JOURNAL ARTICLE

Relationship between thyroid dysfunction and chronic kidney disease in community-dwelling older adults

Bamini Gopinath, David C Harris, Jack R Wall, Annette Kifley, Paul Mitchell
Maturitas 2013, 75 (2): 159-64
23541904

OBJECTIVES: Renal function has been shown to be influenced by thyroid status in animal models and human studies. We aimed to assess the cross-sectional association between thyroid hormones and function with prevalence of chronic kidney diseases (CKD) in older adults.

STUDY DESIGN: 1571 Blue Mountains Eye Study participants aged ≥60 years were analyzed in 2002-4. Thyroid dysfunction was defined using serum thyrotropin (TSH) screen, followed by serum free T4 (FT4) assessment. Baseline biochemistry including serum creatinine was measured. Moderate CKD was defined as estimated glomerular filtration rate (eGFR) <60ml/min/1.73m(2).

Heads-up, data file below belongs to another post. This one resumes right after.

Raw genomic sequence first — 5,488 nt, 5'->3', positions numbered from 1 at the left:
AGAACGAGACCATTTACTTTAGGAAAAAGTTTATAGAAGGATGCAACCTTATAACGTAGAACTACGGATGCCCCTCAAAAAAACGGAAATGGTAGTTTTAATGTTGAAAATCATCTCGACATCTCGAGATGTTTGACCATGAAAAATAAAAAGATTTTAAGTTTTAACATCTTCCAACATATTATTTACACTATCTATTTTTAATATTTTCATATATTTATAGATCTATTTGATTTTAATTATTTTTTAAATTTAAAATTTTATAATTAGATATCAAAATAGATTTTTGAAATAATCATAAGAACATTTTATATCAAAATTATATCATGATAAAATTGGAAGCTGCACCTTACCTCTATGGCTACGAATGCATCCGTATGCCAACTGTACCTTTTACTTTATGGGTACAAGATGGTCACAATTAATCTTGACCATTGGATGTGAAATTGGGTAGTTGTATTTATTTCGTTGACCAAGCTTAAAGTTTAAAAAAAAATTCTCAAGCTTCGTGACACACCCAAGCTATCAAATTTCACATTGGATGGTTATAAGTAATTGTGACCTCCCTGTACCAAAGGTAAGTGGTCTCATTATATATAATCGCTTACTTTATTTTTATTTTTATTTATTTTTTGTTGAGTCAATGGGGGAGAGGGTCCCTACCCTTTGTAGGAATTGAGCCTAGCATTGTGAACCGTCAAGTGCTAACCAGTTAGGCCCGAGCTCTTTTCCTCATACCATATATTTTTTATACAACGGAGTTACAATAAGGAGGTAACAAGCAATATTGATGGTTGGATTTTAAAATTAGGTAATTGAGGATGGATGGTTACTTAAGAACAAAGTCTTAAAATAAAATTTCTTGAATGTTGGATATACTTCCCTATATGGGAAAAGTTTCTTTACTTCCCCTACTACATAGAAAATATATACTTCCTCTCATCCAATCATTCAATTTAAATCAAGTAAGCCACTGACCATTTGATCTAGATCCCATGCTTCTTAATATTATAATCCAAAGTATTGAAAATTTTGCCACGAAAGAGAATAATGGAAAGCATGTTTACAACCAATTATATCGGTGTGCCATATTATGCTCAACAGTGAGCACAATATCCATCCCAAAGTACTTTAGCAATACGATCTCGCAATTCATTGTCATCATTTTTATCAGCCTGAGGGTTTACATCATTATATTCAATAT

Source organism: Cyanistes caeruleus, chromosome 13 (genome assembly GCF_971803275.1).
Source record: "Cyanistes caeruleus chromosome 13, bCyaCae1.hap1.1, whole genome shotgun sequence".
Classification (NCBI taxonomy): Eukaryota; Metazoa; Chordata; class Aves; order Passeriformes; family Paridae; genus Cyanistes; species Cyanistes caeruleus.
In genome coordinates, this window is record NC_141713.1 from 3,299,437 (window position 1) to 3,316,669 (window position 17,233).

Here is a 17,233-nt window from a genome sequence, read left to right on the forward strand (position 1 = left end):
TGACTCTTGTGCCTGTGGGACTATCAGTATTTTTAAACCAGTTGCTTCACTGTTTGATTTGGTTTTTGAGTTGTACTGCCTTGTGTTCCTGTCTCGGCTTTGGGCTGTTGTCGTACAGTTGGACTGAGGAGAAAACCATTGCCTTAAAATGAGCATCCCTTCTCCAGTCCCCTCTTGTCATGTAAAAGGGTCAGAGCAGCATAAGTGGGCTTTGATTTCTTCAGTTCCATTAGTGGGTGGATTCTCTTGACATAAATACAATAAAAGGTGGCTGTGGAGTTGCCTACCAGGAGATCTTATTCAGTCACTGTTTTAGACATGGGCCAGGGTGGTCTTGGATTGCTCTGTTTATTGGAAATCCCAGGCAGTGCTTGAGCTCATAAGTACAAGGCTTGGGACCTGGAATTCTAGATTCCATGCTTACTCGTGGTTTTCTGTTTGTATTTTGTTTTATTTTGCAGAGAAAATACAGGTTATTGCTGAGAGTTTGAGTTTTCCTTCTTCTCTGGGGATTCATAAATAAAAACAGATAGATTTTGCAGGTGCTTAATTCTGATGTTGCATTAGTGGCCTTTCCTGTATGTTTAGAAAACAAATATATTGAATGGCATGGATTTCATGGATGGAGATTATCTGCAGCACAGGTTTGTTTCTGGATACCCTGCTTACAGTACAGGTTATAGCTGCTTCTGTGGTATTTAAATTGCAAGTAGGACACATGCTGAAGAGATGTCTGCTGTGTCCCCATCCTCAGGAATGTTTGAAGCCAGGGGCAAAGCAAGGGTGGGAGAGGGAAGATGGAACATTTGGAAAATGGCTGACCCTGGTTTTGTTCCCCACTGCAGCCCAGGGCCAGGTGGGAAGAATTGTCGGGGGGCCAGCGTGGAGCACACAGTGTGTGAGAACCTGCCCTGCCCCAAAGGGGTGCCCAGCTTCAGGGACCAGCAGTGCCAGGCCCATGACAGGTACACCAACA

RESULTS: After adjusting for age, sex, receipt of pension payment, body mass index, smoking, hypertension and diabetes, persons with any thyroid dysfunction (hyperthyroidism or hypothyroidism) had 84% higher likelihood of having CKD, odds ratio, OR, 1.84 (95% confidence intervals, CI, 1.03-3.31). Participants in the highest versus lowest quartile (reference) of serum TSH and FT4 had a significantly greater odds of prevalent CKD, OR 1.82 (95% CI 1.22-2.71), and OR 1.64 (95% CI 1.10-2.45), respectively. Similarly, among participants not receiving treatment for their thyroid dysfunction (n=1329), those in the third and fourth quartiles of serum TSH had significantly greater odds of having prevalent CKD, OR 1.83 (95% CI 1.15-2.92) and OR 1.96 (95% CI 1.23-3.13), respectively, Ptrend=0.001. Significant associations were not observed between type of thyroid dysfunction (hyperthyroidism or hypothyroidism) and prevalent CKD.

CONCLUSIONS: Increasing serum TSH was associated with a greater likelihood of prevalent CKD among older adults, independent of the influence of age, diabetes and hypertension.

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